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This article is aimed at animal practitioners to help them better understand their clients, especially when they meet resistance, and how they can help their clients overcome this.

Pet owners often seek assistance from professionals in training and behaviour modification programmes to address their furry, feathered or scaly companions behavioural issues. However, implementing changes in pet owners’ behaviour and mindset can be met with resistance. In this article, we touch on some of the reasons behind pet owner resistance to change and explores how cognitive biases play a role in this process. By understanding these dynamics, professionals can employ strategies to effectively navigate resistance and promote positive outcomes in training and behaviour modification programmes.

1. Fear of the Unknown

One primary reason for pet owner resistance to change is the fear of the unknown. Pet owners may feel apprehensive about the potential outcomes and consequences of altering their established routines or methods. The uncertainty associated with change can generate anxiety, making owners reluctant to embrace new techniques or approaches.

2. Confirmation Bias

Confirmation bias is a cognitive bias that predisposes individuals to seek information that confirms their existing beliefs or preconceived notions. In the context of animal training and behaviour modification, owners may hold steadfast beliefs about their animals’ behaviours, attributing them to certain causes or motivations. For example, the idea that their dog is “stubborn”, that chasing behaviours can only be ‘fixed’ using shock collars or other aversives, and that all Border Collies chase cars. This bias can hinder their willingness to consider alternative perspectives or approaches, impeding progress in the training process.

3. Status Quo Bias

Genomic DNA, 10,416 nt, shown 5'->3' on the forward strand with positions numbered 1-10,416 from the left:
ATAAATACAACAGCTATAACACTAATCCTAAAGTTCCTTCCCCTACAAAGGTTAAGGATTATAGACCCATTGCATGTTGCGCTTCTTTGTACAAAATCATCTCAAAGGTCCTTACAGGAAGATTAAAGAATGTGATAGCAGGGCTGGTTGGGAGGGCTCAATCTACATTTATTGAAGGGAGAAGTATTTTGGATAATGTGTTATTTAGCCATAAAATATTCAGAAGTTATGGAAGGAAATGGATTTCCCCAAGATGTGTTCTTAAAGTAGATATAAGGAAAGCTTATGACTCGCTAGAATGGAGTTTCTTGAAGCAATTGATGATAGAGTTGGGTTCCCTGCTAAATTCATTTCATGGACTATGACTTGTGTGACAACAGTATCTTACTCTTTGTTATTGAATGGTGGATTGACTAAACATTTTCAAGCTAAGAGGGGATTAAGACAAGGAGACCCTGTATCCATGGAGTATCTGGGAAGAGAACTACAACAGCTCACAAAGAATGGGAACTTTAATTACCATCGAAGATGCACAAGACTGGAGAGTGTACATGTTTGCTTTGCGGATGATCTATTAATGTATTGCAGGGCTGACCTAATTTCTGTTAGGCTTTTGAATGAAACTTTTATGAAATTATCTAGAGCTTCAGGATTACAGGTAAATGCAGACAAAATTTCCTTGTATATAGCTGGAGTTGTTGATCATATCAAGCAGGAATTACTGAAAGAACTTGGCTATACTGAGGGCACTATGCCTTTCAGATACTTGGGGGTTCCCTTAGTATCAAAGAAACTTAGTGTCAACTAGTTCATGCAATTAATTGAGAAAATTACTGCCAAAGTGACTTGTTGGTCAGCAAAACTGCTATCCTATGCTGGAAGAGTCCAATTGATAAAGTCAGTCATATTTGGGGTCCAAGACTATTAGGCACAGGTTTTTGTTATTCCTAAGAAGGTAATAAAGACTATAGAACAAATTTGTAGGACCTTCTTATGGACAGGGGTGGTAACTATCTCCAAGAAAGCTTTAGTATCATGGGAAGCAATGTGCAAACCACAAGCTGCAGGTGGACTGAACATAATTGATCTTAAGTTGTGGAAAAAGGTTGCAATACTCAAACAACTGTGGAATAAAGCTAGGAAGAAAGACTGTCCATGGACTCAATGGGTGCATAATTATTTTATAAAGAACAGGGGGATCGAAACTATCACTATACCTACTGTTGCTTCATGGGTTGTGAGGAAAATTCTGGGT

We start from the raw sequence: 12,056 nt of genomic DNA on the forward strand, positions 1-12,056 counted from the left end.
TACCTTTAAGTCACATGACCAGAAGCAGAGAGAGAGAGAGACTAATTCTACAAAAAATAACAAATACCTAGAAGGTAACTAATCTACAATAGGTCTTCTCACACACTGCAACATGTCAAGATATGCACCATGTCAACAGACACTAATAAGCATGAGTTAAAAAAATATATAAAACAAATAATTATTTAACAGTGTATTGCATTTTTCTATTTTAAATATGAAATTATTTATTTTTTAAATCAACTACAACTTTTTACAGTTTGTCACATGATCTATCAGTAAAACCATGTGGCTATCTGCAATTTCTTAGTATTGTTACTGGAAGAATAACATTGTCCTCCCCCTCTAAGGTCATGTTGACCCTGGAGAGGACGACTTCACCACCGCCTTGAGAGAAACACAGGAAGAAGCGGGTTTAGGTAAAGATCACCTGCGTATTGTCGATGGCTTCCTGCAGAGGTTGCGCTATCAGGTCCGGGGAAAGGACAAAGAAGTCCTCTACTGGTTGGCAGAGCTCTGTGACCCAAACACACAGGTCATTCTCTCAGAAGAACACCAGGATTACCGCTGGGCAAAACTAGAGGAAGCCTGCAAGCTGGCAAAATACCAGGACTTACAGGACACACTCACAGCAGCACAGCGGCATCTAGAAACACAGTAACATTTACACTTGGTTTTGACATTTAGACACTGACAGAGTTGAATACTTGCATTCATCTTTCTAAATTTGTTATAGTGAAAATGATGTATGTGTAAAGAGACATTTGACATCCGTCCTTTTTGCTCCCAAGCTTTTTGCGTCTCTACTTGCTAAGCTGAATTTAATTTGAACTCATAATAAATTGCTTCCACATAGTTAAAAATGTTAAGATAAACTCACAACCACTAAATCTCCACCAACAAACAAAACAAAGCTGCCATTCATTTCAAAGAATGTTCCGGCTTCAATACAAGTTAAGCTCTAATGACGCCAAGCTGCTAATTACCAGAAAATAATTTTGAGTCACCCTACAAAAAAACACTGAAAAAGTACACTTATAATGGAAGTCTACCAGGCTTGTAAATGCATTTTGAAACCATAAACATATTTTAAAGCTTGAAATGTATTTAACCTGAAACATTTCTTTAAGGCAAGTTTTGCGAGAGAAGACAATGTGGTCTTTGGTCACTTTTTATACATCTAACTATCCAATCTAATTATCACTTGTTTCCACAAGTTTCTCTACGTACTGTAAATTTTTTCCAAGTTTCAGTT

Status quo bias refers to the preference for maintaining the existing state of affairs over embracing change. Pet owners may be accustomed to certain routines or patterns, even if they are not yielding desired results. This bias can create resistance to deviating from familiar practices, impeding their openness to adopting new training methods or modifying their own behaviour.

Overcoming Resistance and Biases

To effectively address pet owner resistance to change and mitigate the influence of cognitive biases, animal professionals can employ various strategies:

a) Education and Information: Providing pet owners with accurate and evidence-based information can challenge their existing beliefs and help them gain a deeper understanding of effective training and behaviour modification techniques. This has to be done carefully and in such as way to build trust and cooperation, otherwise there can be greater resistance where owners may feel the professional is diminishing the owner’s beliefs, attitudes and perception of things.

b) Empathy and Understanding: Professionals can foster a supportive environment by empathising with animal owners’ concerns and apprehensions. By acknowledging their fears and addressing them with compassion, professionals can establish a foundation of trust and collaboration.

c) Gradual Progression: Introducing changes in a gradual and incremental manner can help alleviate the fear of the unknown and make transitions more manageable for owners. Breaking down the behaviour modification and training process into achievable steps can build confidence and motivate owners to embrace change.

d) Positive Reinforcement: Utilising positive reinforcement techniques with pet owners themselves can help reshape their behaviour and attitudes. Recognising and rewarding their efforts and progress can counterbalance negative biases and reinforce their motivation to adapt.

Understanding the reasons behind pet owner resistance to change and the influence of cognitive biases in training and behaviour modification programmes is crucial for professionals in the field. By addressing these challenges with empathy, education, and strategic approaches, professionals can support pet owners in embracing change, leading to more successful outcomes for both the owners and their beloved animal companions.

Want to learn more? Check out my Learning Hub which includes the new Human Behaviour Change for Animal Professionals approved and recognised course; specifically designed for animal professionals to develop their knowledge and understanding about human-animal interactions and improve the client-animal practitioner relationship, to increase the success of behaviour/training modification programmes and client cooperation.


  1. Lavis, C., & McGill, P. (2014). Why don’t we listen, learn, and implement? Understanding the diffusion of pet training knowledge. Journal of Veterinary Behavior, 9(5), 198-207.
  2. Tversky, A., & Kahneman, D. (1974). Judgment under uncertainty: Heuristics and biases. Science, 185(4157), 1124-1131.
  3. Turner, D. C. (2015). Behavioral biology of dog training: Evidence-based training and behavior modification. Veterinary Clinics of North America: Small Animal Practice, 45(2), 259-272.

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